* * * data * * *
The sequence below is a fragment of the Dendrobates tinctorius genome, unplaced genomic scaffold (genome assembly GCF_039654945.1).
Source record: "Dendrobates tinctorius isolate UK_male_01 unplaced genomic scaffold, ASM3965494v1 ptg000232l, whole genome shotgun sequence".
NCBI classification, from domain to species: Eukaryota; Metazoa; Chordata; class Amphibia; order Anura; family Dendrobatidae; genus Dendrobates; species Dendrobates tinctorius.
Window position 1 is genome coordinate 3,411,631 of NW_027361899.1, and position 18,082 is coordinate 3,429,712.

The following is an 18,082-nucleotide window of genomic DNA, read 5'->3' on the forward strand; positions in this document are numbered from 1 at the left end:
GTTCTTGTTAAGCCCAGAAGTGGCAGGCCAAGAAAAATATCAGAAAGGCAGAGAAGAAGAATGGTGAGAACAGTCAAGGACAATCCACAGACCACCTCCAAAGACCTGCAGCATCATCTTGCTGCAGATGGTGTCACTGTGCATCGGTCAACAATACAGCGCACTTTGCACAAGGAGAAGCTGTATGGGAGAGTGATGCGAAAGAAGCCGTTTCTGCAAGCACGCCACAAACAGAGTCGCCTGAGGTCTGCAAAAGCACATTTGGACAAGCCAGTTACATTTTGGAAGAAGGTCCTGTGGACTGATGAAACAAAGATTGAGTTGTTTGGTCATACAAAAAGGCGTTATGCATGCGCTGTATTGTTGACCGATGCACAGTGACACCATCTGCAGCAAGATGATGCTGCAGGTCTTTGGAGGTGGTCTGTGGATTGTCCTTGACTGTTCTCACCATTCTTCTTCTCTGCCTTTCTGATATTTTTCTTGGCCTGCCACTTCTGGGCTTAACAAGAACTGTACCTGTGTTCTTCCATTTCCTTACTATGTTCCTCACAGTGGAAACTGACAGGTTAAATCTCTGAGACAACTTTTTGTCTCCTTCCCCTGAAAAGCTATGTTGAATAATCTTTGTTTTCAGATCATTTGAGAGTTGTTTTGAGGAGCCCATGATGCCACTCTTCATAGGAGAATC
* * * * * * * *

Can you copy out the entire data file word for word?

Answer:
The sequence below is a fragment of the Dendrobates tinctorius genome, unplaced genomic scaffold (genome assembly GCF_039654945.1).
Source record: "Dendrobates tinctorius isolate UK_male_01 unplaced genomic scaffold, ASM3965494v1 ptg000232l, whole genome shotgun sequence".
NCBI classification, from domain to species: Eukaryota; Metazoa; Chordata; class Amphibia; order Anura; family Dendrobatidae; genus Dendrobates; species Dendrobates tinctorius.
Window position 1 is genome coordinate 3,411,631 of NW_027361899.1, and position 18,082 is coordinate 3,429,712.

The following is an 18,082-nucleotide window of genomic DNA, read 5'->3' on the forward strand; positions in this document are numbered from 1 at the left end:
GTTCTTGTTAAGCCCAGAAGTGGCAGGCCAAGAAAAATATCAGAAAGGCAGAGAAGAAGAATGGTGAGAACAGTCAAGGACAATCCACAGACCACCTCCAAAGACCTGCAGCATCATCTTGCTGCAGATGGTGTCACTGTGCATCGGTCAACAATACAGCGCACTTTGCACAAGGAGAAGCTGTATGGGAGAGTGATGCGAAAGAAGCCGTTTCTGCAAGCACGCCACAAACAGAGTCGCCTGAGGTCTGCAAAAGCACATTTGGACAAGCCAGTTACATTTTGGAAGAAGGTCCTGTGGACTGATGAAACAAAGATTGAGTTGTTTGGTCATACAAAAAGGCGTTATGCATGCGCTGTATTGTTGACCGATGCACAGTGACACCATCTGCAGCAAGATGATGCTGCAGGTCTTTGGAGGTGGTCTGTGGATTGTCCTTGACTGTTCTCACCATTCTTCTTCTCTGCCTTTCTGATATTTTTCTTGGCCTGCCACTTCTGGGCTTAACAAGAACTGTACCTGTGTTCTTCCATTTCCTTACTATGTTCCTCACAGTGGAAACTGACAGGTTAAATCTCTGAGACAACTTTTTGTCTCCTTCCCCTGAAAAGCTATGTTGAATAATCTTTGTTTTCAGATCATTTGAGAGTTGTTTTGAGGAGCCCATGATGCCACTCTTCATAGGAGAATC